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Barges like this are a common sight along the Columbia and lower Snake rivers.

by Jerrod Daniels CRITFE Officer

Columbia River Inter-Tribal Fisheries Enforcement is committed to maintaining a high level of service and safety to Indian fishers on the Columbia River. This year we aim to further promote Operation Stay Afloat and encourage all fishers to practice navigational safety around barges and other vessels sharing the waters of the Columbia River.

The Columbia River hosts thousands of recreational boats and is used by barges, tugboats and towboats carrying tons of cargo up and down the river. Being aware of the constraints under which these commercial vessels operate can arm fishers with the best protection against danger and could save a life.

Commercial boats such as barges must stay in the channel—it’s the only place deep enough for them to operate. In some areas of the Columbia River, the channel extends bank to bank, so expect vessel traffic on any portion of the waterway. Also, be aware that these vessels travel deceptively fast. A towboat can travel one mile in seven minutes, and it generally takes 3/4 to 1-1/2 miles to stop. For example, if your boat is in front of a moving tug or tow, you may have less than one minute to get out of the way.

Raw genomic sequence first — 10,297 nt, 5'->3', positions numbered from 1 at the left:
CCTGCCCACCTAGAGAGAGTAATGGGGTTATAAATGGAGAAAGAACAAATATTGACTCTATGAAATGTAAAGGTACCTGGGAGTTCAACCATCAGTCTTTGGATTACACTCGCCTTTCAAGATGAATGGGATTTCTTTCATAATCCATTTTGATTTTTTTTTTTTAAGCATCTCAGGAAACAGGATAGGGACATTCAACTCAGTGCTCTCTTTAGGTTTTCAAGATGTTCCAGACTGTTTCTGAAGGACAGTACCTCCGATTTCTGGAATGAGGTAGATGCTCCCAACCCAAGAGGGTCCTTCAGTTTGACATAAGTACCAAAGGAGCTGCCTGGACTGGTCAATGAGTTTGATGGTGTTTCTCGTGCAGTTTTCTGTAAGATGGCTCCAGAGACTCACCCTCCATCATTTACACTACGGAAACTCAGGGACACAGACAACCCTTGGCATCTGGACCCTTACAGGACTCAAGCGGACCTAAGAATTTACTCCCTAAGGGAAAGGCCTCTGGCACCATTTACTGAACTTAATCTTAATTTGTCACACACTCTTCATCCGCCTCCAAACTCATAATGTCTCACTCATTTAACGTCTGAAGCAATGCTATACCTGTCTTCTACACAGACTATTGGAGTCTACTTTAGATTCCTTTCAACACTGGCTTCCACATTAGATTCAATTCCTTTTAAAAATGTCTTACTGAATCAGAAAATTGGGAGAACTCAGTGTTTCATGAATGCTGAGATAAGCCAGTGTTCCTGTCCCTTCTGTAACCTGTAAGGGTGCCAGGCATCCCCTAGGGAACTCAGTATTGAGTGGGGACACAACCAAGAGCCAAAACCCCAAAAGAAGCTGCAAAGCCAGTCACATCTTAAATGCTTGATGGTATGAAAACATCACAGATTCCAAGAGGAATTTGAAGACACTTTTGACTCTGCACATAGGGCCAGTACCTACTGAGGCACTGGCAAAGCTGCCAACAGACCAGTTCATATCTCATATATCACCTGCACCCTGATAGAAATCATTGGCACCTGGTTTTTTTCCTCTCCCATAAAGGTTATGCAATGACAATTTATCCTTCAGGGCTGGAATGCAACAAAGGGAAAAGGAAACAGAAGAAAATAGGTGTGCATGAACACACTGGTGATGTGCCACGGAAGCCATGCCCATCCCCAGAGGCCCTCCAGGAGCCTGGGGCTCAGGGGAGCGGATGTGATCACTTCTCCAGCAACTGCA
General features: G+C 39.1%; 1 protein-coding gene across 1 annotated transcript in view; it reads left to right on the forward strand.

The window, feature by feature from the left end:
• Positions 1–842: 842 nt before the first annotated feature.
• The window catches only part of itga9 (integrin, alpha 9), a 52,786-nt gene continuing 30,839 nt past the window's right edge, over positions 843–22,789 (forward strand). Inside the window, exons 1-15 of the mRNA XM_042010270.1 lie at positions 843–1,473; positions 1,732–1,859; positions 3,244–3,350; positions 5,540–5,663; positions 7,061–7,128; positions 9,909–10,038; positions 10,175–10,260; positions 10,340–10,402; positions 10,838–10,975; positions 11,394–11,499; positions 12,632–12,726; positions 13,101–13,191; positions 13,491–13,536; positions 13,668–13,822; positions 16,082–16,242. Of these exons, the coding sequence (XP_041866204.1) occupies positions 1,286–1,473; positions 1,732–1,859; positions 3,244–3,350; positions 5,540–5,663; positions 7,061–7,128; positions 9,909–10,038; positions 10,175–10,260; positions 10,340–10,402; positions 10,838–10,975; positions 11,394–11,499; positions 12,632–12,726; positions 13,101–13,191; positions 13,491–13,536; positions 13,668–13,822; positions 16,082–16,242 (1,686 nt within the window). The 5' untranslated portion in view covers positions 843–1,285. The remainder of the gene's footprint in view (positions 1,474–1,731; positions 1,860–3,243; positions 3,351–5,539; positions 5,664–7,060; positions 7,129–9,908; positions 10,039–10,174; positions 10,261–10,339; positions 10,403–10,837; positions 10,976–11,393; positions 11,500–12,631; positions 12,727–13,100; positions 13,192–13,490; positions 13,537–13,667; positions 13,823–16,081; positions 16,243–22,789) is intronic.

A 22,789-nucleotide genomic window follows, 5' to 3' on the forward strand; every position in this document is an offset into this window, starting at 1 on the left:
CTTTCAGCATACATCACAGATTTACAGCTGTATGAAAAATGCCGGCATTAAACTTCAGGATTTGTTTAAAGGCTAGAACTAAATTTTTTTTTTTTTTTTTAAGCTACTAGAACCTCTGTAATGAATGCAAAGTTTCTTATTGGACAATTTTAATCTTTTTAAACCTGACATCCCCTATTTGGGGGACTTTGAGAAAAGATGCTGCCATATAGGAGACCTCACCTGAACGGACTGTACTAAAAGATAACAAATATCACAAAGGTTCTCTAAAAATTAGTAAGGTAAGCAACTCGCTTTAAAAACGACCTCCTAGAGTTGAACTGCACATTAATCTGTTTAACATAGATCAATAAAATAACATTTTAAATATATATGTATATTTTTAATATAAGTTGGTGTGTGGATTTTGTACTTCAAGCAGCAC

Try to give these vessels as wide a path as possible. The powerful engines of large vessels can cause a smaller vessel to be pulled toward the tow when passing alongside. It’s also very easy to get into their blind spot, which can extend for hundreds of feet in front of tugboats and towboats pushing barges. Operating in adverse weather or low visibility can make you even tougher to spot. Use navigation lights while operating during hours of darkness to help them see you.

Stay out of the path of towboats and barges approaching bridges and locks. They must be lined up and committed to their approach well ahead, and it’s dangerous and difficult for them to change course.

Ships, towboats and tugboats use VHF radio channels. If you are unsure of your situation or their intentions, feel free to contact them by VHF radio. Call 911 in an emergency or call CRITFE at 541-386- 6363. If you have a VHF radio use channels 14 and 16. Resort only to dispatching a “mayday” call when there is imminent risk of loss of property or life. Have a cell phone stored in a watertight compartment.

Designate a lookout. Assign one person in your boat to look out, particularly for commercial traffic, both day and night.

Understand horn signals. Five or more short blasts on the horn is the “danger” signal. Stay clear of vessels sounding the “danger” signal.

If you are involved in or witness a boating emergency, key information to give dispatch is: location and type of emergency, how many people are on board and their names, distance from shore, whether or not occupants in the boat are wearing a life vest.

Know your tribe’s boat safety requirements, equip your boat with the proper supplies, and learn all the navigation rules and live by them. In this way, we can all share the river safely.

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